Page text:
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Fujitsu launches Singapore field trial of AI-enhanced event-congestion-mitigation system

Fujitsu Laboratories has begun a field trial that aims to reduce congestion around major events, stadiums, and shopping centers through behavioral guidance. This field trial uses a smartphone application that, based on the expected congestion when people return home from major events, proposes behavior or how to spend time best suited to the user, and then verifies the results.

These suggestions for behavior are generated by Human Centric AI Zinrai, Fujitsu Limited’s systematic approach to artificial-intelligence. This technology works to fine-tune the details of suggestions with the goal of mitigating congestion, by shifting times of peak traffic and modes of transportation.

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Fujitsu established a Center of Excellence in Singapore in 2014 in partnership with Singapore’s Agency for Science, Technology and Research, and the Singapore Management University. R&D topics include relieving congestion in large cities and improving the routes pedestrians take.

Typically, congestion occurs when the movement of people is concentrated at a particular time or on a particular transit mode, in excess of capacity. To relieve congestion, national and local governments will build roads, add rail lines, and undertake other infrastructure expansion. But these efforts require costly, disruptive, large-scale construction projects.

Fujitsu Laboratories, with its focus on human behavior, is testing whether it is possible to encourage people to modify their preferred departure time or mode of transit by offering discount fares or incentives to visit neighboring shops and restaurants.

If some people are amenable to modifying their departure times or mode of transit, it is important to avoid engendering resentment toward those who did not modify their behavior, Fujitsu said. Additionally, to date, it has not been clear what specific suggestions will induce people to happily modify their behavior, or what the metrics of those suggestions should be.

Fujitsu Laboratories developed a behavioral-guidance model that represents receptivity to behavioral suggestions as a formula. This technology, founded on technology that balances the mobility needs of individuals with the profitability of businesses, utilizes the machine-learning and prediction/optimization capabilities of Zinrai, Fujitsu’s AI technology.

The model calculates people’s receptivity to behavior-modifying suggestions that include incentives, based on satisfaction levels and behavioral-guidance factors.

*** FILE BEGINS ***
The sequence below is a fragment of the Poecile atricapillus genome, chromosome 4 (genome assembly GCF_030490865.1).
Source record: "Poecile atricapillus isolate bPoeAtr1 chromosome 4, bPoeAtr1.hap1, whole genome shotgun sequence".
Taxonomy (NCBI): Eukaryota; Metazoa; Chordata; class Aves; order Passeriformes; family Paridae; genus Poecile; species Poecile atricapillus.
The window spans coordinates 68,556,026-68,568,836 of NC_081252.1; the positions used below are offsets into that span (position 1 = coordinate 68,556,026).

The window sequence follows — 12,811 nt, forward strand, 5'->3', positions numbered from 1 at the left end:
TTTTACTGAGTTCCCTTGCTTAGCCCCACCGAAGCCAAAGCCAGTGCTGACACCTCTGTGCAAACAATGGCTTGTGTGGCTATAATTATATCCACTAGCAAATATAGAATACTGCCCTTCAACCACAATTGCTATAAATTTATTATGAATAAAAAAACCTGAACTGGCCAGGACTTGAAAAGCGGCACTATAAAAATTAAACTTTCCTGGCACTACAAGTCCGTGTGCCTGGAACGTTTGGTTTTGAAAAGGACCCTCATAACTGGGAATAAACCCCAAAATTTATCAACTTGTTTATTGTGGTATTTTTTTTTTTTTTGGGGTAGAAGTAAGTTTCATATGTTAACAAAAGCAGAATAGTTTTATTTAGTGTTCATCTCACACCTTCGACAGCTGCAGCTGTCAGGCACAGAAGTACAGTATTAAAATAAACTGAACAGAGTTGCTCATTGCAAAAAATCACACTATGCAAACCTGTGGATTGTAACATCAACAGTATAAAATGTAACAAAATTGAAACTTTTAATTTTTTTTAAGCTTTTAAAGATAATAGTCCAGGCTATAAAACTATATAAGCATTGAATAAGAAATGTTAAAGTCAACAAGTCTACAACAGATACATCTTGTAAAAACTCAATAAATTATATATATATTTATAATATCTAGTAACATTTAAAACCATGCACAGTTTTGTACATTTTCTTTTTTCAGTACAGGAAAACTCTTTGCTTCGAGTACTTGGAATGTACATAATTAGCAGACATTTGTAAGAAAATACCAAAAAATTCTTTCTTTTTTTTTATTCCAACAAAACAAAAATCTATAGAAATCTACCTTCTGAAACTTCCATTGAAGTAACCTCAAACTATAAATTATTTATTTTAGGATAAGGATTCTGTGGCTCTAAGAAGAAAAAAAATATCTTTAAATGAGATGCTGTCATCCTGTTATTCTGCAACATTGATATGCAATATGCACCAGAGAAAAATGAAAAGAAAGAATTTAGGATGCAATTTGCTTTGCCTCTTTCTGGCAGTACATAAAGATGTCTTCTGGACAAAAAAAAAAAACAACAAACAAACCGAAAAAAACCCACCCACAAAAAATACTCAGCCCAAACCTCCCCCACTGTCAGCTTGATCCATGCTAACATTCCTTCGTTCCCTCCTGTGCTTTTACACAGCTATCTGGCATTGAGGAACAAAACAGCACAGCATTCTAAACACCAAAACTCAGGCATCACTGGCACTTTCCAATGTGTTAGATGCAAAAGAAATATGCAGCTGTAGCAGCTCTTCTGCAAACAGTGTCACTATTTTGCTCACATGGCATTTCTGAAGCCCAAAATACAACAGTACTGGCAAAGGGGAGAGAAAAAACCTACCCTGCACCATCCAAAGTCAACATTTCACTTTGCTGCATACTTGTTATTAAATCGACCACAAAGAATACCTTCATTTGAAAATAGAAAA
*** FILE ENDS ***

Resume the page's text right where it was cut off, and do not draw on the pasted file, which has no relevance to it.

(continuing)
1. Satisfaction level. This represents static behavioral characteristics, such as impatience or calmness, which do not change dynamically. This is calculated based on three points:

    1. The level of congestion that a person can tolerate when using transit
    2. How much a person can delay (or advance) departure in order to avoid congestion
    3. How much a person is willing to pay
  2. Behavioral-guidance factors. This expresses how satisfaction changes upon receiving incentives such as transit discounts, coupons, etc. This is represented using an equation similar to the one for satisfaction. Because a person’s level of satisfaction upon receiving an incentive is likely to vary according to their mood, the participant’s actual behavior, such as whether the offered coupon was used or not, needs to be monitored following a suggestion. This actual behavior is provided as feedback that trains the model.

  3. Receptivity to behavioral suggestions. This combines satisfaction and behavioral-guidance factors, and calculates how the satisfaction level changes in response to incentives being offered.

The behavioral-guidance model identifies several high-receptivity behaviors. Then, by extracting those behaviors which contribute the most to congestion mitigation, it discovers the behaviors that people are likely to be receptive to, and that are linked to mitigating congestion. By displaying the extracted behavior options on smartphones, the system suggests optimal behaviors.

Fujitsu Laboratories recently conducted a survey of 500 people at sporting events in a Singapore sports complex, as a preliminary test of high-receptivity behaviors, and received the following responses:

  • If accurately notified of congestion forecasts, 51% of people would rather spend more time at a shopping center than return home immediately.

  • If given a coupon worth 5 SGD (US$3.50), 73% of people will choose to stay at a shopping center.

  • If given a coupon worth 10 SGD (US$7), 91% will choose to stay at a shopping center.

Based on the survey results, Fujitsu Laboratories ran a simulation, using approximations of actual facilities and nearby transportation. Assuming 10,000 people use a facility, of which roughly 40% would modify their behavior when offered a coupon, they found that congestion would be reduced by 30%, and that 40% of the people would be guided to a shopping center.

Fujitsu Laboratories plans to continue with field trials through 31 December 2017 at a number of facilities in Singapore, in order to test the effectiveness and raise the performance of this system. Fujitsu Laboratories will continue to advance the R&D of this technology, using the test results and changing the technology in response to obtained results, and aims to have a commercial implementation by March 2016, which is envisioned to be incorporated into SPATIOWL, Fujitsu’s cloud service for real-time location data analytics.

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